Savannakhet, is dotted with many derelict remnants from French colonial times; government buildings, churches and even Laos’ oldest cinema. But if you’re not a history buff, or want a little more of the outdoors during your southern sojourn, the Japan International Cooperation Agency (JICA) project to assist villagers in developing their surroundings and skills, for sustainable tourism is just what you’re looking for.
About 12 km from the provincial capital of Savannakhet Town is Pha That Ing Hang, a 4th century stupa, built on a site, where it is believed that the Buddha delivered his sermons and where some of his bones lie buried.
The wetlands of the Dong Na Tad Protected Area are said to have been the natural habitat of hundreds of turtles a long time ago.
Champhone District is where the main tourist attractions in Savannakhet are located.
The Champhone circuit can be done on motorbikes or by car. Tours are also organized by the tourism department of Savannakhet. A few tour agencies offer packages that include an overnight stay at Dong Mouang.
The route may start from Monkey Forest at Dong Meuang village, one of the habitats of the rhesus macaque or monkey in Southeast Asia. These simians can be encountered at the natural tourist site established by the local government, at the spiritual houses situated in the inner part of the forest and at nearby temples. Next, cross the river to Hotay Pidok or Buddhist Teaching Library. This was once a seminary for hundreds of monks and people interested in learning about Buddhism. Buddhist teachings, in Sanskrit, written on palm leaves are preserved here in silk. The river can be crossed when the water level is low. When it is high, visitors should use the Monkey Forest intersection and look for sign posts to Hotay Pidok.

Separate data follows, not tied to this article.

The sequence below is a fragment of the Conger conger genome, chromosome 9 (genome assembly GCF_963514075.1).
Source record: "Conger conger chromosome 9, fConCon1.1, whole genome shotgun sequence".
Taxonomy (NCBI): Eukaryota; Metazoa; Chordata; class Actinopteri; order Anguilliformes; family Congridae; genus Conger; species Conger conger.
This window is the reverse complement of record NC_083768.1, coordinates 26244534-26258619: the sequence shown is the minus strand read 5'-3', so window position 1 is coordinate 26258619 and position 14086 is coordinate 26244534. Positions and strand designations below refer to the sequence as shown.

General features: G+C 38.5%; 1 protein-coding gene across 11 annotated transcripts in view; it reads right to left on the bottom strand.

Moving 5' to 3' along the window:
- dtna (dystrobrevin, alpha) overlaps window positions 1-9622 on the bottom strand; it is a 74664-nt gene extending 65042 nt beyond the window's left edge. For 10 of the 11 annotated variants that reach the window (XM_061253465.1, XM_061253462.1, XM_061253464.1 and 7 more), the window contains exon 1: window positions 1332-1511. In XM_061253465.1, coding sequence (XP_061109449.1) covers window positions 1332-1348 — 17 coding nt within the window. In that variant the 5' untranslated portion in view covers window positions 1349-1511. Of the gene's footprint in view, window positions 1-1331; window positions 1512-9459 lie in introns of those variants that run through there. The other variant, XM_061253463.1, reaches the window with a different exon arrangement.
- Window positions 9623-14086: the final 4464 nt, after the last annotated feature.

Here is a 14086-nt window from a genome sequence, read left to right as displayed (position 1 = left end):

From Hotay Pidok, proceed to Wat Taleow in Ban Taleow. Built in 1918 under the leadership of the first abbot of the village, this temple was largely destroyed in American bombing in 1969.
Afterwards, proceed to Done Daeng Village and directly to the Turtle Lake. The 300 sq. metre lake is the natural habitat for an estimated 400-500 fresh water turtles of various sizes. The largest turtle recorded weighs 50 kg.
The final stop should be Ban Tansoum and Crocodile Lake, a newly-declared protected area for the Siamese crocodile, now on the red list of endangered species.
Ask the village chief for permission and he will arrange for somebody to accompany you to the area where these reptiles bask. The Siamese crocodile lives alone, rather than in groups and poses little danger to humans. The best time to see these cross is the late afternoon before sunset. This stop requires more time than the others on the circuit and so an overnight home stay is a good idea.
- By Fabworld & Joy Mahinay -
Pha That Ing Hang, a 4th century stupa, built on a site, where it is believed that the Buddha delivered his sermons and where some of his bones lie buried
Hotay Pidok or Buddhist Teaching Library, Dong Meuang village
Wat Taleow Temple in Ban Taleow
* Ban That - That Ing Hang Stupa
* Ban Dong Natad - Dong Na Tad Protected Area
* Champhone Circuit - Ban Dong Meuang- (Monkey Forest) - Hotay Pidok - Ban Taleow (Wat Taleow) Ban Done Daeng (Turtle Lake)- Ban Tansoum – (Crocodile Lake)
For advice on the easiest, or most convenient way to visit these places, contact the provincial tourism office and give them your location.
Savannakhet Provincial Information, Culture and Tourism Department
Tel/fax: +856 (41) 212 755